In the first year I felt I was missing an arm, a leg, half of my brain and half of my heart. A friend whose husband of 40 years recently moved out and is filing for divorce says she feels the same way. It is about losing someone we love, someone who was part of our every day life for decades. People talk about the "widow fog" and I sure felt it. Now I am recovering but the new Terra is not the old Terra.
In Bible study recently with 14 women I realized 10 of them had not known me "before". So they never knew the old Terra before I was broken and began to slowly rebuild. A few precious friends knew the old and the new me.
I recommend Griefshare, just do an online search and there will likely be a group in your area. You do not need to say anything or you can share and my healing was helped by attending.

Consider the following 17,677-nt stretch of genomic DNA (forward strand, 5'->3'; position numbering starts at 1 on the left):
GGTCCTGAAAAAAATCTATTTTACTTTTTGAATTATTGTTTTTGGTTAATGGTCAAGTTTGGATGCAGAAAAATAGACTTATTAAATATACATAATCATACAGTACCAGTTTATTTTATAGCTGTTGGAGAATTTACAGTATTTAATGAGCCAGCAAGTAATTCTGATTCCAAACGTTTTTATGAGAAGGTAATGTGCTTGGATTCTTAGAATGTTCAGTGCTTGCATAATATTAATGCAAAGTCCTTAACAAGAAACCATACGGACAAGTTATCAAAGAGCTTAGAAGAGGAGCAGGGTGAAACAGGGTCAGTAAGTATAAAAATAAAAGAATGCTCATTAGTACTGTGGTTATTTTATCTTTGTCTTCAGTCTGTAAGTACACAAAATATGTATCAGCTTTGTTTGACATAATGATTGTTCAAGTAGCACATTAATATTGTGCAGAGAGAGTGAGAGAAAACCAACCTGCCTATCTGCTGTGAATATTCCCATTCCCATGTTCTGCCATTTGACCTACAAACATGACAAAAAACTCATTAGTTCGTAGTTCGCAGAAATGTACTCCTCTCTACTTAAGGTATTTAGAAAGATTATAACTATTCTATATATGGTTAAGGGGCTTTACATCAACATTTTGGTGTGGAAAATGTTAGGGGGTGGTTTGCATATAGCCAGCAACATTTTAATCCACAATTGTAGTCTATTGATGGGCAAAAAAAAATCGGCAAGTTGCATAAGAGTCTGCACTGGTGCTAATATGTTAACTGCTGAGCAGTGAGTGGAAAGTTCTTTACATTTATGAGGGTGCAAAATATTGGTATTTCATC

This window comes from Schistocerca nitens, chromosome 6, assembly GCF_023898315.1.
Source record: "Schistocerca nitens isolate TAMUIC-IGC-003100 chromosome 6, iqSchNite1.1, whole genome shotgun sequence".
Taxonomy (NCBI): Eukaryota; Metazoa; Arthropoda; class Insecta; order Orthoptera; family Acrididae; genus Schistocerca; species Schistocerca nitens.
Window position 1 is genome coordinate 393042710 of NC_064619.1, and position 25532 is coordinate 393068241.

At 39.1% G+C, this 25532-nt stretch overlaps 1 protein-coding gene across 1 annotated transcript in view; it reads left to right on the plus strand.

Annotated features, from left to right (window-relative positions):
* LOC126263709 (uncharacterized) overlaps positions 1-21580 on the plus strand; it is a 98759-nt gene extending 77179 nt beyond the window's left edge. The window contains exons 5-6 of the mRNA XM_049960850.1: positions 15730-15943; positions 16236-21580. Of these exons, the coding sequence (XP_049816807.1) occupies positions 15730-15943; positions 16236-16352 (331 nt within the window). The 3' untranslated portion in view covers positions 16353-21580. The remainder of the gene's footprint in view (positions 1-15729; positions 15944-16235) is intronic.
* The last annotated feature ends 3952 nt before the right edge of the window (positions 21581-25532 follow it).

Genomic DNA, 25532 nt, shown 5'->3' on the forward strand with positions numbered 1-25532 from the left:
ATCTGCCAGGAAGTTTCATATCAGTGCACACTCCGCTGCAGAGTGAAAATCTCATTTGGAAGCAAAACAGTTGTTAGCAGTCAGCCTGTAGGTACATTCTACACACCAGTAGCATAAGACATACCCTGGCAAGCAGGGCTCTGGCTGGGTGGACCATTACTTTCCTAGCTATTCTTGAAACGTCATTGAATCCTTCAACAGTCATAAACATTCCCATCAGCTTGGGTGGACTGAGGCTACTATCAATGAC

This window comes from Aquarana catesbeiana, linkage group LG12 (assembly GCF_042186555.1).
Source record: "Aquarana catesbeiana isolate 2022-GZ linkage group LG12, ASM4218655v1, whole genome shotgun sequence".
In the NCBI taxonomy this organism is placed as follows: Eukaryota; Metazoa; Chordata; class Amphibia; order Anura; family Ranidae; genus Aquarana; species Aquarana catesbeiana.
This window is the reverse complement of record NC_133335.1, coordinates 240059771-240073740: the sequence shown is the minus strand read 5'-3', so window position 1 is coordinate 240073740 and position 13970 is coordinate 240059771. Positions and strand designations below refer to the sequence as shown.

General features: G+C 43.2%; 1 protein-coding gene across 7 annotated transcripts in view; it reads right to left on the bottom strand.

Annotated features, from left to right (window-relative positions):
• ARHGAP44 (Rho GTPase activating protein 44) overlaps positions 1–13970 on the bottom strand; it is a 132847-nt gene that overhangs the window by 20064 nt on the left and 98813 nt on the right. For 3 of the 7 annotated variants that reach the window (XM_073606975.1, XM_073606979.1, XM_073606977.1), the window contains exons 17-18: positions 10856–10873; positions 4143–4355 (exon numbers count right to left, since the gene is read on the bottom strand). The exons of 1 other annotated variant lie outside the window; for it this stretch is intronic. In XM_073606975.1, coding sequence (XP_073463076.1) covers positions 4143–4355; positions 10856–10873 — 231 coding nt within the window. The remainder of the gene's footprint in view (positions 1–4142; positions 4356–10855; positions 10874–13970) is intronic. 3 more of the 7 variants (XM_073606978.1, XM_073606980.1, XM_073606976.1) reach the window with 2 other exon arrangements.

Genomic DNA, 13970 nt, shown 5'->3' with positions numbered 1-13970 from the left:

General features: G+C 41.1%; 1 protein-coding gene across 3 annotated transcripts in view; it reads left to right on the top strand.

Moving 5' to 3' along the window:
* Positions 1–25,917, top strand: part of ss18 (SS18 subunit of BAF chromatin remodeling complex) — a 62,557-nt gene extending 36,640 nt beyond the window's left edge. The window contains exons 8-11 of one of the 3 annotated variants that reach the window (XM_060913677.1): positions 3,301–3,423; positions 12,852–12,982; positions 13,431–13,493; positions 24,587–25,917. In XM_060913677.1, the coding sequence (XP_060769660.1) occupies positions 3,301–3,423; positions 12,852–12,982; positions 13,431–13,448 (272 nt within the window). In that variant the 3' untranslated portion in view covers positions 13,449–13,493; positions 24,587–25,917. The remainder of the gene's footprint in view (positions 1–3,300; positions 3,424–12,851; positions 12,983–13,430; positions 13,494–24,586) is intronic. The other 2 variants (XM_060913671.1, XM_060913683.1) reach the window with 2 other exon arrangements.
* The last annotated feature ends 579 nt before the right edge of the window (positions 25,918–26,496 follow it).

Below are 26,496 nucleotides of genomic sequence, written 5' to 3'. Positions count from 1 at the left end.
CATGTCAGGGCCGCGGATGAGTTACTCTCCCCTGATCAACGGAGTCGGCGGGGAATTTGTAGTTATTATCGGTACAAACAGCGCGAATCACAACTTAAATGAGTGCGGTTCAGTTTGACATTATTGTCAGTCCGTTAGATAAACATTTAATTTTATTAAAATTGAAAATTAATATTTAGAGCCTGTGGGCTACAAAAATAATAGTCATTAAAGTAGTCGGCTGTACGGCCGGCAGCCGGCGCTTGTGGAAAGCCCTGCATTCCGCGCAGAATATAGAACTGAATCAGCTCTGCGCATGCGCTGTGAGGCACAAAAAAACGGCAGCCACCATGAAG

My house is so quiet now, which is kind of nice, yet kind of sad and lonely. I trained myself to say "my house" when for 34 years it has been "our house." And I at the same time love being alone to set my own pace to eat, read, watch TV, etc. That is relaxing. I do NOT want a roommate. There is a luxury to living alone.

I am redecorating my house. Painters came in and painted the long hall way and the kitchen, including the ceilings. They cleaned the walls before painting and fixed a few spots that needed putty, etc. I treated myself and bought a leather recliner (see photo above. Can you see the dulcimer that my husband Will made for me?). The chair is very comfortable and swivels which is a great feature, plus it rocks. The new recliner is from a local company that sells green earth friendly materials and it is all made in the USA.You can go ahead and laugh but I chose the color tan to coordinate with my tan dog. The dog hairs don't show.
My friend who was widowed when I was is freshening up her house too and we talk of it as steps in healing.
I am still wearing my wedding and engagement rings as I still feel married to Will.